Ola aligns with Softbank's dream of one million electric vehicles

Monday, 16 Apr, 2018

Vehicle aggregator Ola Cabs has today announced its "Mission Electric" programme, under which the company aims to ride the upcoming surge in the electric mobility space.

It is looking to work with driver-partners, cities, vehicle manufacturers, and battery companies to make sustainable technologies that are cost-effective and viable in daily mobility. Back in December, it bought delivery service Foodpanda's Indian operations, and then took its ride-hailing service to Australia, which was followed by its acquisition of India's public transport ticketing and commuting app Ridlr. The company is also talking to OEM partners and EV innovators globally to bring vehicles on the road in a planned and phased manner.

In May previous year, Ola had launched its first electric vehicle project in Nagpur.

Aiming to place one million electric vehicles (EVs) on the road by 2021, the startup group ran by ANI Technologies Pvt.

Ola launched its first electric vehicle project in Nagpur a year ago and the project includes electric cabs, electric auto rickshaws, electric buses, rooftop solar installations, charging stations, and battery swapping experiments.

Earlier, the company had launched a fleet of electric cabs, electric auto rickshaws and electric buses in Nagpur. Nagpur drivers faced difficulties with long waits for charging stations and higher costs than traditional fossil fuel consuming vehicles. The company plans to continue its experimentation with ways to optimise batteries and charging, to develop a strong business model for EV deployment in the country, it added.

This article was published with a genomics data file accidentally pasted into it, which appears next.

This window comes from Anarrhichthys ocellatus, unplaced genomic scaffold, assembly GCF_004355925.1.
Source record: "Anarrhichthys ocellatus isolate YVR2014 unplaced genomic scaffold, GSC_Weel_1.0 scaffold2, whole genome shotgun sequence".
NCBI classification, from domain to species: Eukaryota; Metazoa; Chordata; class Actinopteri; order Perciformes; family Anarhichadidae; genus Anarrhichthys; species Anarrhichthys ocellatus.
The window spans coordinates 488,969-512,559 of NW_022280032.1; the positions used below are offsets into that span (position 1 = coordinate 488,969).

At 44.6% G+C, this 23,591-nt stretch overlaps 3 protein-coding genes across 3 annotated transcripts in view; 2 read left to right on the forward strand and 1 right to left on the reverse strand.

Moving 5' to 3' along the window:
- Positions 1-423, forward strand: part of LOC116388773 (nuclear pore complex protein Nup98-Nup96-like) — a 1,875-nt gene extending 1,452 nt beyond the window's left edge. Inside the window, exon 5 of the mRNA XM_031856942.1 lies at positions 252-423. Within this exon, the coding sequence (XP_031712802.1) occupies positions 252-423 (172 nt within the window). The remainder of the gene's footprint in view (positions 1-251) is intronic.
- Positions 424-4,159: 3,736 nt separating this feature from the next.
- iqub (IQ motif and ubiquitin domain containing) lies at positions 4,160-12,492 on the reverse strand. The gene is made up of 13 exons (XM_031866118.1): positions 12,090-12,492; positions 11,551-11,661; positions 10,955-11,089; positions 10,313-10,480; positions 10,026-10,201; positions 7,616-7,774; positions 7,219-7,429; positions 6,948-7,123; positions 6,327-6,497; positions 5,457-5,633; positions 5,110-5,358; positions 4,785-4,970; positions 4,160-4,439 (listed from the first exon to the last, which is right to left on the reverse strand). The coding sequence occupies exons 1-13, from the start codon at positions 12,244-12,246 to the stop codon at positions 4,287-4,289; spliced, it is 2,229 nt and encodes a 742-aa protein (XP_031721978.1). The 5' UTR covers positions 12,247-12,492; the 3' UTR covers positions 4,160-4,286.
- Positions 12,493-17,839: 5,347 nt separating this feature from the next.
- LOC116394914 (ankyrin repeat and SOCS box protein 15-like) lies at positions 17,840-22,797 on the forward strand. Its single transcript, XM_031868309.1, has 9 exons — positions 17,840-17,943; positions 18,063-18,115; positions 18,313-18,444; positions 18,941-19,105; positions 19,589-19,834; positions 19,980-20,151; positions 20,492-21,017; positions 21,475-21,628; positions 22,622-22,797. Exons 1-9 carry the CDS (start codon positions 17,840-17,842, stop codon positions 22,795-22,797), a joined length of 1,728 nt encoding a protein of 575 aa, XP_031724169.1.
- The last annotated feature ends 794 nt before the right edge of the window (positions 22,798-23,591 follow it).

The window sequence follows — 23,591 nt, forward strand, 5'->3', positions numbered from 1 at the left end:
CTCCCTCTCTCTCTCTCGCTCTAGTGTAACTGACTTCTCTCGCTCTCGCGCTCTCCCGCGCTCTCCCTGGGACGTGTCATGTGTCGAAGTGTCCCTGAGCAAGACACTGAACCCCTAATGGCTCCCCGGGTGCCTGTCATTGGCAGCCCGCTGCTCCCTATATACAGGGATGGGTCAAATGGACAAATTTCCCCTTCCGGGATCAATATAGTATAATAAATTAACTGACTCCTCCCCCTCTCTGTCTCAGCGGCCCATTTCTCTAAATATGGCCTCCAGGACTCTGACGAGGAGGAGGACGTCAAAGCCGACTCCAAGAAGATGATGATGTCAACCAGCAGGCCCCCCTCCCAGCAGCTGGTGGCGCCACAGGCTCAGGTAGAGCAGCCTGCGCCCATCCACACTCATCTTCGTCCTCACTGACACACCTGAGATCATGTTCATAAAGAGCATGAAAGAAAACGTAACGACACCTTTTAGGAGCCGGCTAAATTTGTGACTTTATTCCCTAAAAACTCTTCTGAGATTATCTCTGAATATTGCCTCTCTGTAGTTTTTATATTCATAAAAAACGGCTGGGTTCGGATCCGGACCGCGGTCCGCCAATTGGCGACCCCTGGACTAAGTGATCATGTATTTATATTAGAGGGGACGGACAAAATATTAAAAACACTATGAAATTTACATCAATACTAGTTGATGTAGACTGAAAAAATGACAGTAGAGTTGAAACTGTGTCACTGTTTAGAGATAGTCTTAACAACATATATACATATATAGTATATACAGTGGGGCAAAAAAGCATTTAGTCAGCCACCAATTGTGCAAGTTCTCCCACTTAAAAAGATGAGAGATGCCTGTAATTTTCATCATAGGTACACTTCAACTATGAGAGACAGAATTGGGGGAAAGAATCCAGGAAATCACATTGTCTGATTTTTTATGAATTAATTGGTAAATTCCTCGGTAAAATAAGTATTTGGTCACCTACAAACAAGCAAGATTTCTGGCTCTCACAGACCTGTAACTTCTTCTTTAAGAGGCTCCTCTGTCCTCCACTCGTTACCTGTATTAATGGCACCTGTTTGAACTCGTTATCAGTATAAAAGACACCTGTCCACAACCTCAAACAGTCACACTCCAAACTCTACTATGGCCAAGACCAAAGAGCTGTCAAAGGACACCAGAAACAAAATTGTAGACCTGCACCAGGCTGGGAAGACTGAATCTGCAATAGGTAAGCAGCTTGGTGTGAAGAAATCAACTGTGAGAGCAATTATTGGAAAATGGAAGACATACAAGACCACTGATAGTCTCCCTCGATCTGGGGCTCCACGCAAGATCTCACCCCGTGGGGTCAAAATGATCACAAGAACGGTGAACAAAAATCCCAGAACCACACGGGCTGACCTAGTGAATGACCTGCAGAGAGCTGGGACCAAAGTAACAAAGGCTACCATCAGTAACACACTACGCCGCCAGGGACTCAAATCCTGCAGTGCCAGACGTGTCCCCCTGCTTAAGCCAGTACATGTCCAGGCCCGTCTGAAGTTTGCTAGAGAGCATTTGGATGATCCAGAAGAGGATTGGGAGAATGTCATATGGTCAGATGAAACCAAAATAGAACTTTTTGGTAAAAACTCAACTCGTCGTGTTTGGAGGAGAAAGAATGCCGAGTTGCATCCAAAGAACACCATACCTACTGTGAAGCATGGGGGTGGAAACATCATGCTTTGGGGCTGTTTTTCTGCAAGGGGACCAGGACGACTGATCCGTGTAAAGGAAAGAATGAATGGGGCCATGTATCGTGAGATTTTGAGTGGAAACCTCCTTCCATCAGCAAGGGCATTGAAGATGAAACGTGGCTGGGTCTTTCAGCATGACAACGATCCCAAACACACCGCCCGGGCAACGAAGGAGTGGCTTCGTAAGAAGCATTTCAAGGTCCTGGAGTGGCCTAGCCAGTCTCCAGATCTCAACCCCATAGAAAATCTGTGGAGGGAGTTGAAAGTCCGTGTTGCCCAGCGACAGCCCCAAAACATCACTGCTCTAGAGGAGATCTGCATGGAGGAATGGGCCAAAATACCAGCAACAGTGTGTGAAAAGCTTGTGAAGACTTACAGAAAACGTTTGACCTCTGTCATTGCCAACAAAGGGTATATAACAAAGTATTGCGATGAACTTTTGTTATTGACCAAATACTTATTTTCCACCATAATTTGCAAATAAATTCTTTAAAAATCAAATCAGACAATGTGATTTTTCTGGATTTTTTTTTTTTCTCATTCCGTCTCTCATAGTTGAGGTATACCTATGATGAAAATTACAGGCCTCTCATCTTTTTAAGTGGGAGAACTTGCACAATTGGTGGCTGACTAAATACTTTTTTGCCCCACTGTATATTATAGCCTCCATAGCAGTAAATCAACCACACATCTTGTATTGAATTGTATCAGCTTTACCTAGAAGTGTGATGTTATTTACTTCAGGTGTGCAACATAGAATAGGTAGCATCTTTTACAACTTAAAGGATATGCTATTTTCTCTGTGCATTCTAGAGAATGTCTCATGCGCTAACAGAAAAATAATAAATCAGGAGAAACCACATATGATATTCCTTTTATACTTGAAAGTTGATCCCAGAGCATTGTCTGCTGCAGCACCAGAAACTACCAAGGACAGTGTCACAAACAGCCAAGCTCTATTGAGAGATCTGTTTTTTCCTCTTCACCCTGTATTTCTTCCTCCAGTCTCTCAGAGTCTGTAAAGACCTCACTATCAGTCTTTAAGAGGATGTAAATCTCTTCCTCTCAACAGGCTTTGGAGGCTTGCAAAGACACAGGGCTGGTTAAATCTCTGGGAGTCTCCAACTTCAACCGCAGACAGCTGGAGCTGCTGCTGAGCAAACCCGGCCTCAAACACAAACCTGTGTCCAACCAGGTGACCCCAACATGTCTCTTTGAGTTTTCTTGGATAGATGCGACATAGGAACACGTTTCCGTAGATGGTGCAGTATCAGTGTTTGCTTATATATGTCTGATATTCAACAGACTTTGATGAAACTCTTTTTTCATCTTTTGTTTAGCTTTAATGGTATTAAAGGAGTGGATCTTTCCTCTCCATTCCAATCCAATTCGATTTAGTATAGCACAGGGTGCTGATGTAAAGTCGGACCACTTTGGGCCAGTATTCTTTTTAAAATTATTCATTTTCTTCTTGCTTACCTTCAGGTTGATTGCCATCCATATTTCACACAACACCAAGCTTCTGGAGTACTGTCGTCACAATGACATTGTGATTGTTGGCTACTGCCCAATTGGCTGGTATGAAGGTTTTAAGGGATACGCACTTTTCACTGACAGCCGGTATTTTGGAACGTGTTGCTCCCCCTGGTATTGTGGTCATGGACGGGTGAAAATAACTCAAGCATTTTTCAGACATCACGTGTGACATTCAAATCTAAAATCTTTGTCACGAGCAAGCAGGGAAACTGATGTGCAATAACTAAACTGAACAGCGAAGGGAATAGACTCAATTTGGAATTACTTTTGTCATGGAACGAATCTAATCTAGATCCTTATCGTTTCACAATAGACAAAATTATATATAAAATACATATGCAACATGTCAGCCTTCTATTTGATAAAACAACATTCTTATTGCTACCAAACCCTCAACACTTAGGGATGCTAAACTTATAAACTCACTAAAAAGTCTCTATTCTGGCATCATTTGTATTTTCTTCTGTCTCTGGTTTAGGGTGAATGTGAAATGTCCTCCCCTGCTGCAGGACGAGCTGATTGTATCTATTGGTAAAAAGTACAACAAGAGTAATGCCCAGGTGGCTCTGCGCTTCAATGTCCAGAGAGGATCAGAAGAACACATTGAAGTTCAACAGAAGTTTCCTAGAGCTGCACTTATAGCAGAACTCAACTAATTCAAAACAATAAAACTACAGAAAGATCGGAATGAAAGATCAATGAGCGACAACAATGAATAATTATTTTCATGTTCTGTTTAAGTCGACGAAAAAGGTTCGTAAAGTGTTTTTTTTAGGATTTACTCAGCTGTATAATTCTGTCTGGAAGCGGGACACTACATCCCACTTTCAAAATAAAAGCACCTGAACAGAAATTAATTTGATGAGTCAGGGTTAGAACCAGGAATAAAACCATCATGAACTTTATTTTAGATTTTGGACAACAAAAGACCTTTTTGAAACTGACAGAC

Electric vehicle sales in India, one of the world's fastest-growing auto markets, made up less than 0.1 percent of annual sales of more than 3 million passenger cars. Ola is now in discussions with several state and municipal governments about where to launch its electric rickshaw program and is "willing to work with any city committed to sustainable mobility solutions".

With the latest amendment in Electricity Act of 2003, there is no need for a license to set up an electric charging station anymore.

One of the major setbacks for an EV mobility ecosystem is the unavailability of enough charging stations, and the new law will help to build a wider charging infrastructure, which will indirectly encourage the adoption of EVs in India. As per the new law, it does not in any way include the sale of electricity to any person and vehicles have to be charged within premises.